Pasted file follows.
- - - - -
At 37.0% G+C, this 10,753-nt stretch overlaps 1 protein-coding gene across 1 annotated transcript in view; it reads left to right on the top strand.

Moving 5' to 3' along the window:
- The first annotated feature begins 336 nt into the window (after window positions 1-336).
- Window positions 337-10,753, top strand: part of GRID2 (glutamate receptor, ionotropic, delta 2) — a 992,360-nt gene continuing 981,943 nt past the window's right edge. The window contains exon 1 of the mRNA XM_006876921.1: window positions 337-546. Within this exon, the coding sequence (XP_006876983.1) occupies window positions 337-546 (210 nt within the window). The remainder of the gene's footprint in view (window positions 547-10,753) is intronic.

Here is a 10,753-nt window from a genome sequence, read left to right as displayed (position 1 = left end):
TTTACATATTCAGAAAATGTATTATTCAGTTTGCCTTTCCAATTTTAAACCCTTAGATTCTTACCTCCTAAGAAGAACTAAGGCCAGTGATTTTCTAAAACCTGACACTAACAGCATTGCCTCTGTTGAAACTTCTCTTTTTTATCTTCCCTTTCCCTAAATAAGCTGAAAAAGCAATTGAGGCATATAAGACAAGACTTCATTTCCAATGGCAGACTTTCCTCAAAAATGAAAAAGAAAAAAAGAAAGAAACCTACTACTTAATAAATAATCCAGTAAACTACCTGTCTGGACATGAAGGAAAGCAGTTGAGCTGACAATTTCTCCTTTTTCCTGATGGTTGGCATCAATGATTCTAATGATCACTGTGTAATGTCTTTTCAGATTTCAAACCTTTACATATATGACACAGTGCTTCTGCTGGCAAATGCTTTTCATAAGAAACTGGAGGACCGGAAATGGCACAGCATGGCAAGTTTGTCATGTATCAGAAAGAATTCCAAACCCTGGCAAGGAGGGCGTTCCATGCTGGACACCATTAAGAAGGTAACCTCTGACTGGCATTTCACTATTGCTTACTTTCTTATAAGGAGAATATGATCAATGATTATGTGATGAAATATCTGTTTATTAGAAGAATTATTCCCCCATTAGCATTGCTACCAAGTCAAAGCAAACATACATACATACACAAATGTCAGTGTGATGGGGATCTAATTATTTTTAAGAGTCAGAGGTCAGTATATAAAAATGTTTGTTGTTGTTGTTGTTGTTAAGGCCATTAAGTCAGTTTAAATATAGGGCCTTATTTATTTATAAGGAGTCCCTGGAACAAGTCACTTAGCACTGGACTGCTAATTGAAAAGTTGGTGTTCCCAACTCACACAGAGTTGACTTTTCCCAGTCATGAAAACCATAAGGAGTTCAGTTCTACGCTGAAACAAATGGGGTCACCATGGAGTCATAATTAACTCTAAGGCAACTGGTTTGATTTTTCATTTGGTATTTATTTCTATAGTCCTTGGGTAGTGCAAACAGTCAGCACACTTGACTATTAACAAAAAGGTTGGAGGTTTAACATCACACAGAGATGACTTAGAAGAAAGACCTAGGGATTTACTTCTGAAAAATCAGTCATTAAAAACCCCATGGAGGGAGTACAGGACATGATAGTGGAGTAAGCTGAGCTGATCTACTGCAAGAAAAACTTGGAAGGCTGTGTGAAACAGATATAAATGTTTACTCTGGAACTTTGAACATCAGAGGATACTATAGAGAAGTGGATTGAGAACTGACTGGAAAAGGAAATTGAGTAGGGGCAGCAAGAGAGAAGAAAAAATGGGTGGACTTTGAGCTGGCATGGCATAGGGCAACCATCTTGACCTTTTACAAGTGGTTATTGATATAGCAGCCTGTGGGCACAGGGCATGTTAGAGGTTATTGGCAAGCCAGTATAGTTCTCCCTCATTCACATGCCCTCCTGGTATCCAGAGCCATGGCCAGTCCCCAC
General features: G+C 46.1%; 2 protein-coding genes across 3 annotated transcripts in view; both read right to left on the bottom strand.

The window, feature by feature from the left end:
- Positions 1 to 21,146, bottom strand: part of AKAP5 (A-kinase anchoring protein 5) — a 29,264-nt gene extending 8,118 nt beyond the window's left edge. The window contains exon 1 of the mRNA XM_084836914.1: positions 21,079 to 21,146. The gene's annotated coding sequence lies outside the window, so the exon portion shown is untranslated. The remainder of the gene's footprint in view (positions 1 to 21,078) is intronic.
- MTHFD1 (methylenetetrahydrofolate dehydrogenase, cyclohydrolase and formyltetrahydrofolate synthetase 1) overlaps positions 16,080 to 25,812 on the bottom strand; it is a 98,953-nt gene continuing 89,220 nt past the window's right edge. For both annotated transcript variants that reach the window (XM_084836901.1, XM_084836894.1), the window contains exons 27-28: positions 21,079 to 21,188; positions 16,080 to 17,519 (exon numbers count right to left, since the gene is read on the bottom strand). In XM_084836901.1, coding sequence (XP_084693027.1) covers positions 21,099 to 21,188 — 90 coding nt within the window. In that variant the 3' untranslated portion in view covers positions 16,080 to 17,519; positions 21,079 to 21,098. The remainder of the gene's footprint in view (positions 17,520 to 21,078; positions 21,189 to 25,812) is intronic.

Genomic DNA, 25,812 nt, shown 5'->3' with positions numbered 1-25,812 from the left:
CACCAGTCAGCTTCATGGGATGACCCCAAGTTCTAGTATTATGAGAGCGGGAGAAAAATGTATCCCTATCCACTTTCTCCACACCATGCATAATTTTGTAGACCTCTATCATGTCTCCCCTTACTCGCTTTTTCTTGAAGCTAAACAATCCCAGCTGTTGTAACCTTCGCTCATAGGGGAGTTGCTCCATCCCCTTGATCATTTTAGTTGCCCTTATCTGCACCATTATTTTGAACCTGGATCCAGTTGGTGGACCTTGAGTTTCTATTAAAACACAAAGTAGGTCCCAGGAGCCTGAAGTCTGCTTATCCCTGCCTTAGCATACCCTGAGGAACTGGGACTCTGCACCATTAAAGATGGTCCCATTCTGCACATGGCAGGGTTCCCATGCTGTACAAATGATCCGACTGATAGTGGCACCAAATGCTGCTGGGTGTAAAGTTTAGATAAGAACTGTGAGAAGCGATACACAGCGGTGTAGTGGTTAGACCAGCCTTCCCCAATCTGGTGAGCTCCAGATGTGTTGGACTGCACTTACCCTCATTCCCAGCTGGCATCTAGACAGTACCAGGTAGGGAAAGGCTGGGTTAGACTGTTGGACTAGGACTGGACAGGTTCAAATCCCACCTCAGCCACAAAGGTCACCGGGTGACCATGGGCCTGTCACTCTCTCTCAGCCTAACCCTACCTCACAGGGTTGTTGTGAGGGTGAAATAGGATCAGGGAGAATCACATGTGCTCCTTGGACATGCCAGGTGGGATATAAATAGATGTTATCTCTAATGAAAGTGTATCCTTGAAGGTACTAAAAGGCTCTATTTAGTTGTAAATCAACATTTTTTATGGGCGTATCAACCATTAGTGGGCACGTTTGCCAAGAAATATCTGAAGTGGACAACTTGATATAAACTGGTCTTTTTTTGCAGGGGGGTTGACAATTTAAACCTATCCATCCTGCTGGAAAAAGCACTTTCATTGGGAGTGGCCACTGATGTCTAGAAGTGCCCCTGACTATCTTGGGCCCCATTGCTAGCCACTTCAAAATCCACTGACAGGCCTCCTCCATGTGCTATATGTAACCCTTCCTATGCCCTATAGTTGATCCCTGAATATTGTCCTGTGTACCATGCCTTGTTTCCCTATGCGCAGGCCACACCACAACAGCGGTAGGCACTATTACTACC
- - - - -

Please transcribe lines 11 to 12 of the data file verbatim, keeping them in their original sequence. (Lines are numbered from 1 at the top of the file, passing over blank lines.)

Genomic DNA, 25,812 nt, shown 5'->3' with positions numbered 1-25,812 from the left:
CACCAGTCAGCTTCATGGGATGACCCCAAGTTCTAGTATTATGAGAGCGGGAGAAAAATGTATCCCTATCCACTTTCTCCACACCATGCATAATTTTGTAGACCTCTATCATGTCTCCCCTTACTCGCTTTTTCTTGAAGCTAAACAATCCCAGCTGTTGTAACCTTCGCTCATAGGGGAGTTGCTCCATCCCCTTGATCATTTTAGTTGCCCTTATCTGCACCATTATTTTGAACCTGGATCCAGTTGGTGGACCTTGAGTTTCTATTAAAACACAAAGTAGGTCCCAGGAGCCTGAAGTCTGCTTATCCCTGCCTTAGCATACCCTGAGGAACTGGGACTCTGCACCATTAAAGATGGTCCCATTCTGCACATGGCAGGGTTCCCATGCTGTACAAATGATCCGACTGATAGTGGCACCAAATGCTGCTGGGTGTAAAGTTTAGATAAGAACTGTGAGAAGCGATACACAGCGGTGTAGTGGTTAGACCAGCCTTCCCCAATCTGGTGAGCTCCAGATGTGTTGGACTGCACTTACCCTCATTCCCAGCTGGCATCTAGACAGTACCAGGTAGGGAAAGGCTGGGTTAGACTGTTGGACTAGGACTGGACAGGTTCAAATCCCACCTCAGCCACAAAGGTCACCGGGTGACCATGGGCCTGTCACTCTCTCTCAGCCTAACCCTACCTCACAGGGTTGTTGTGAGGGTGAAATAGGATCAGGGAGAATCACATGTGCTCCTTGGACATGCCAGGTGGGATATAAATAGATGTTATCTCTAATGAAAGTGTATCCTTGAAGGTACTAAAAGGCTCTATTTAGTTGTAAATCAACATTTTTTATGGGCGTATCAACCATTAGTGGGCACGTTTGCCAAGAAATATCTGAAGTGGACAACTTGATATAAACTGGTCTTTTTTTGCAGGGGGGTTGACAATTTAAACCTATCCATCCTGCTGGAAAAAGCACTTTCATTGGGAGTGGCCACTGATGTCTAGAAGTGCCCCTGACTATCTTGGGCCCCATTGCTAGCCACTTCAAAATCCACTGACAGGCCTCCTCCATGTGCTATATGTAACCCTTCCTATGCCCTATAGTTGATCCCTGAATATTGTCCTGTGTACCATGCCTTGTTTCCCTATGCGCAGGCCACACCACAACAGCGGTAGGCACTATTACTACC